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EV Drivers: New Owners Guide to EV Charging

Whether you are new to EVs or a seasoned driver of electric models, this guide contains everything you need to drive and charge your EV with confidence.
Man with coffee charging an electric car

More drivers are leaving fossil fuelled engines behind and switching to an electric vehicle (EV). With this change comes the need to understand a new way of fuelling your vehicles; goodbye to petrol pumps, hello to charging plugs.   

Luckily, charging an EV has never been more straightforward. In this blog, we dive into the key things drivers should know about charging their EVs, including: 

  • How and where to charge your EV 
  • How to find an EV charge point 
  • Understanding maximum power when charging your car 
  • How far you can travel with a fully charged battery 
  • Price of charging an electric car

How and Where Can I Charge an EV?

Whilst many drivers charge at home, there are many different locations you will find a charge point to plug in your EV whilst you are out driving.  

 From garden centres to hospitality sites, retail environments to motorway forecourts, Mer is building out a comprehensive network of EV charge points, installing the right type of charge point at any given location to make charging easy and convenient for you.  

How To Charge with Mer

Our network is comprised of a range of charge point speeds from slow chargers to ultra-rapid charging. We have plenty of step-by-step tutorials to show you exactly how to operate our chargers, available in the Mer Connect UK app and on our YouTube channel.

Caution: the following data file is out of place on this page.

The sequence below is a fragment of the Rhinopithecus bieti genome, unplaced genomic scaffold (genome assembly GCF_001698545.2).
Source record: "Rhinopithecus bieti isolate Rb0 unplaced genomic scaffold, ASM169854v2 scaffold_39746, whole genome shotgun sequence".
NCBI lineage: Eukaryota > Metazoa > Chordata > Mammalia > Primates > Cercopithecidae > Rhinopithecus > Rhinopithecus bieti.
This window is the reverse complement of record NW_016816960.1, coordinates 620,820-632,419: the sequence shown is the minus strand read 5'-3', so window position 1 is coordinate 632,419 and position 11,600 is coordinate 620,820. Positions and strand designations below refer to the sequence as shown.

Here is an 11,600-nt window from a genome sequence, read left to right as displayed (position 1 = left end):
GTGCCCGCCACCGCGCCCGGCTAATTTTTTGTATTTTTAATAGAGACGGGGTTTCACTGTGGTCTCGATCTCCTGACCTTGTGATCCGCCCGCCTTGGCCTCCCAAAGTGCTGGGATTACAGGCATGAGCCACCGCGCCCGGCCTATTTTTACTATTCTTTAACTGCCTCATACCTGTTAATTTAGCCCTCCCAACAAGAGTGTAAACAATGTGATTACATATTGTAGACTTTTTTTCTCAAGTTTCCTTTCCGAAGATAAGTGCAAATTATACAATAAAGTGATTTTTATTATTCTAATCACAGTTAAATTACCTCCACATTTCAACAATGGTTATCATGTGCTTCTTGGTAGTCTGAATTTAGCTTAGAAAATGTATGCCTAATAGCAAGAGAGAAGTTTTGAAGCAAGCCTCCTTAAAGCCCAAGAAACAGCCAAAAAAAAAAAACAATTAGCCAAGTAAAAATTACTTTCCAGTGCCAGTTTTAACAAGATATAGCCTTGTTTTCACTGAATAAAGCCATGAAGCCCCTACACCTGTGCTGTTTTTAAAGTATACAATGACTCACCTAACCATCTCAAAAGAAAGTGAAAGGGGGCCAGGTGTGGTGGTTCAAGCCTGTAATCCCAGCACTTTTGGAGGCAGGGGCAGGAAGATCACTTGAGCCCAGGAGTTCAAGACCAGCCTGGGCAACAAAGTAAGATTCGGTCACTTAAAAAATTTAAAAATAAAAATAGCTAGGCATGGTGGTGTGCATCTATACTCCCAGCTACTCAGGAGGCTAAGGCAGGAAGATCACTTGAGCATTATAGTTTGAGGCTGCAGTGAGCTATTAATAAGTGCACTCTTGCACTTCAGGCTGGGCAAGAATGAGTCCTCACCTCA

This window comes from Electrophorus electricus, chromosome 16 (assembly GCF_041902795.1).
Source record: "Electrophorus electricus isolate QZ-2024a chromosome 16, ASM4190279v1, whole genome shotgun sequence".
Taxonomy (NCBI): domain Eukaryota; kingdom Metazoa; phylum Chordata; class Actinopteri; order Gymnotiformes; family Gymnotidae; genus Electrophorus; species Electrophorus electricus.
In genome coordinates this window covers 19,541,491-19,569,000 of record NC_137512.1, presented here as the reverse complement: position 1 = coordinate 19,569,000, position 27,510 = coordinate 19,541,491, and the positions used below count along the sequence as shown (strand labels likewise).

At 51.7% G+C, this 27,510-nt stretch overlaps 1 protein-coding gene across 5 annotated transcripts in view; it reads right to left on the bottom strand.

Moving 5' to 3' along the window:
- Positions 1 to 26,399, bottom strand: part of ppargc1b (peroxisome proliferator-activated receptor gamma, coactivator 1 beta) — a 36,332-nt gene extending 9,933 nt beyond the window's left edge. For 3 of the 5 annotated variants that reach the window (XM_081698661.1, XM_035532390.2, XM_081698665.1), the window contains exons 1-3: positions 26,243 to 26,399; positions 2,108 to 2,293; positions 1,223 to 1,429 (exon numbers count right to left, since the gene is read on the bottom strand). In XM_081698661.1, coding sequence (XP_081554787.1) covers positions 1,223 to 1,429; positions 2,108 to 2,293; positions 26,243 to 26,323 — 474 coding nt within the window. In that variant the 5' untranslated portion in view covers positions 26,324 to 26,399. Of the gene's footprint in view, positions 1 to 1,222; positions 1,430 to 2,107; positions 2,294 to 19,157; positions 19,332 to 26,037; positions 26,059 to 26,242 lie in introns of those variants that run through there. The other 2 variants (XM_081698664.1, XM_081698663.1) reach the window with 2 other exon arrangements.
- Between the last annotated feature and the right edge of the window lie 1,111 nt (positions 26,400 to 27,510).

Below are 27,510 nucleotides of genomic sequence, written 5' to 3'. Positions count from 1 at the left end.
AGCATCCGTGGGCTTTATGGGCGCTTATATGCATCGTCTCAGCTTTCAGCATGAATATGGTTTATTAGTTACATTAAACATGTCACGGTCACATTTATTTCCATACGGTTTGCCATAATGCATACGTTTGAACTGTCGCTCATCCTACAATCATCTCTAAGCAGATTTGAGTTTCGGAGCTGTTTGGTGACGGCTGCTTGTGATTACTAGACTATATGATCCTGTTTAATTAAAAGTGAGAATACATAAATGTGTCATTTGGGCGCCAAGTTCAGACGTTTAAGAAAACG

How to find an EV charge point

 Charging maps are your new friend when it comes to finding a charge point to top up your EV when you are out and about. You can see where your nearest Mer charge point is by looking at our charger map, available on our website or via the Mer Connect UK app. Additionally, Zapmap – the leading UK emobility service provider – shares where all our charge points are. 

Young woman charging white electric car

How Fast Can I Charge My EV?

The answer to this question will depend on what type of charger you are using. 

EV charging speeds breakdown

As previously mentioned, there are different types of EV charger: slow, fast, rapid and ultra-rapid. Charging times will vary, as each will charge your vehicle at a different speed; for example, in 15 minutes, you may only receive 3 miles when charging on a 3kW charger, whereas you will receive 45 minutes on a rapid charger. 

Check out our full breakdown of how much charge you will receive depending on the speed of the charger and the time you are plugged in. 

Why do I not always receive the maximum power when charging my car?

You may not always receive the speed stated on the charge point when charging your electric car. This is because the actual charging speed will depend on a range of factors, including battery size and architecture, the state of charge, climatic conditions (both cold and warm weather affects the EV charging experience in different ways), and whether another driver is plugged into the charger at the same time. 

How Far Can I Travel with a Fully Charged Battery?

As we note in this blog, most EVs can travel between 150-300 miles on fully charged batteries, which works well for casual drivers and long-commuters. The distance an EV can travel is known as the vehicle’s ‘range.’  

 However, an EV’s range depends on its battery size, so it will vary from model to model. Whilst an EV with a 40kWh battery might only be able to travel 150 miles, an EV with a larger 100kWh battery could get to the 375-mile mark.